Home Milwaukee Milwaukee homeless population dropped 16% in 2020; advocates worry about rebound

Milwaukee homeless population dropped 16% in 2020; advocates worry about rebound


Through a confluence of citywide initiatives and increased federal funding for homelessness prevention, Milwaukee experienced a sharp decline in the number of individuals wrestling with home insecurity in 2020.

While the recent drop in Milwaukee’s homeless population remains consistent with a decade-long trend in Wisconsin’s largest city, Black Milwaukeeans are still disproportionately impacted by a lack of housing, and the upcoming federal eviction moratorium expiration raises concerns of a potential increase in homelessness in the coming months.

The annual Point In Time (PIT) count published by the Milwaukee Continuum of Care (CoC) recorded a total of 817 homeless people in January of 2021–down from 970 the previous year, a drop of nearly 16 percent.

Source: Milwaukee Continuum of Care

The CoC PIT count measures the number of households experiencing Category One homelessness–the absence of a fixed, regular dwelling place–and divides the count into four categories: those who are sheltered in emergency lodging, those who are sheltered in transitional housing, those who are sheltered in stable safe havens and those who are unsheltered. Of the 817 homeless households recorded by the Continuum of Care, only 17 lacked shelter of any kind.

Milwaukee City and County Continuum of Care Coordinator, Rafael Acevedo, attributed Milwaukee’s falling rates of homelessness to a combination of federal aid intended to soften the economic fallout of the COVID-19 pandemic and a concentrated effort made by the city government to slow the spread of the virus throughout Milwaukee’s homeless population. 

“With additional federal support through different funding sources, we were able to open and operate three different hotels [as homeless shelters],” Acevedo said. “We didn’t want 100 beds in one big room close together. So really, that low number is attributed to the hard work of this community coming together, and we did it by working closely with our shelters, the City of Milwaukee health department and all of our wonderful homelessness providers.”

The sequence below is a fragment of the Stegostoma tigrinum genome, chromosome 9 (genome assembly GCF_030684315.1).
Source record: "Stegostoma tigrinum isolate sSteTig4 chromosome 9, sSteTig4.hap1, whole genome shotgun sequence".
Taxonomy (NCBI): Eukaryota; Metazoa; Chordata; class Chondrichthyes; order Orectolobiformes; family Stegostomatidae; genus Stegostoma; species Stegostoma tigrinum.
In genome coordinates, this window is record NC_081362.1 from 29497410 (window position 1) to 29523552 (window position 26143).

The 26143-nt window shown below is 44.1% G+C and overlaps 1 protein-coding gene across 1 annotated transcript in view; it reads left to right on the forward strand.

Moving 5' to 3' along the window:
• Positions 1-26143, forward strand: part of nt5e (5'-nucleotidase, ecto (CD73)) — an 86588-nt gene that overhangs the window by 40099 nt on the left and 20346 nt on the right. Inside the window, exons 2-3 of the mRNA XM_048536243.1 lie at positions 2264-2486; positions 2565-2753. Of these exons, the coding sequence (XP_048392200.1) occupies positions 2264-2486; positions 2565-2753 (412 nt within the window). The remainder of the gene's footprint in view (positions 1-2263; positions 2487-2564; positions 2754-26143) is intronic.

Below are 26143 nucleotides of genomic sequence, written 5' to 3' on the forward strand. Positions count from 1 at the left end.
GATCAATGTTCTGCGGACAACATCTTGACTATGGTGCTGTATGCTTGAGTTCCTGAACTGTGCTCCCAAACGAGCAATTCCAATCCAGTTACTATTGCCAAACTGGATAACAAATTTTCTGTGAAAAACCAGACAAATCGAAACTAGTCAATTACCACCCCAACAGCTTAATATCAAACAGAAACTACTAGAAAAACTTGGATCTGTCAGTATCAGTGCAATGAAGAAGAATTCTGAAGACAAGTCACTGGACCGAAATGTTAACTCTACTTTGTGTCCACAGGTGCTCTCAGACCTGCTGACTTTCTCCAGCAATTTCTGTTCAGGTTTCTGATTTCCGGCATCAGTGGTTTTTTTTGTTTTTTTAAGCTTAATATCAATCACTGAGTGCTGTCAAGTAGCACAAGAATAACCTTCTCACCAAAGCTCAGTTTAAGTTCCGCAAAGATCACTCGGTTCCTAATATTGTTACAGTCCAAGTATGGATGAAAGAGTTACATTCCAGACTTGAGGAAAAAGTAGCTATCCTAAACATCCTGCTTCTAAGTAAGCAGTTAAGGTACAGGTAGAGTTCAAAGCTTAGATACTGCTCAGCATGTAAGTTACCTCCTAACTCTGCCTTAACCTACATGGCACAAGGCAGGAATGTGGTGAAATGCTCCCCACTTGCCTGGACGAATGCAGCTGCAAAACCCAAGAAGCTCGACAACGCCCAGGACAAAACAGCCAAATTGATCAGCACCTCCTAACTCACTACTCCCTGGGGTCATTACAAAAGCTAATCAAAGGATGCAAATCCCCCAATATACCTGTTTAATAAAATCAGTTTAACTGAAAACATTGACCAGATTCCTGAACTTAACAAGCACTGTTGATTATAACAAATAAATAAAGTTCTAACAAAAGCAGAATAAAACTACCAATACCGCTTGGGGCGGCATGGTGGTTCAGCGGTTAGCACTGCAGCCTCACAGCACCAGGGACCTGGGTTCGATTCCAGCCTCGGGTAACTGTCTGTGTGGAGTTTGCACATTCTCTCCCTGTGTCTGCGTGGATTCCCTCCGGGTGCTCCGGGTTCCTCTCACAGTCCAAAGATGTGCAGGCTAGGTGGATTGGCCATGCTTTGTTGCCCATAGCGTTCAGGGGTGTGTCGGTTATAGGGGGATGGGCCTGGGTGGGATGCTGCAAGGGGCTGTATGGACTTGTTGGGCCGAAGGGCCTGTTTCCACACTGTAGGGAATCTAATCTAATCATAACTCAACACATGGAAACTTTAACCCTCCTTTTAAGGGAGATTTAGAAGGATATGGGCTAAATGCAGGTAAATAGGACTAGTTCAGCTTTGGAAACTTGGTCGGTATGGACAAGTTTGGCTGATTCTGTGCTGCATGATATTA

Milwaukee’s partnership with hotels and shelters is a cornerstone of the city’s 10-Year Plan to End Homelessness, a local government  project launched in 2010 which Acevedo said resulted in an over 40 percent drop in citywide homelessness.

A key element of  Milwaukee’s relatively successful fight against housing insecurity is its “housing first” strategy, which Acevedo said allowed the city to emphasize moving homeless individuals and families off the streets and into long term housing through leapfrogging the traditional shelter-to-housing process.

“As a community, we said we’re going to get you into housing, as soon as possible, regardless of your background, regardless if you have conviction records, regardless if you have multiple evictions from an apartment and regardless of your current health condition,” Acevedo said. “To get into an actual apartment, first you had to go into shelter, then you had to go into transitional housing, but we don’t do that any more.”

Once placed into apartments, new tenants can receive rent assistance and case management services intended to provide recipients with a smooth transition into long form housing arrangements independent of aid.

The “permanent supportive housing program,” which Acevedo said is run by the CoC in collaboration with local homeless shelters and landlords, proved successful in providing eligible Milwaukeeans with a viable pathway to sustainable housing options.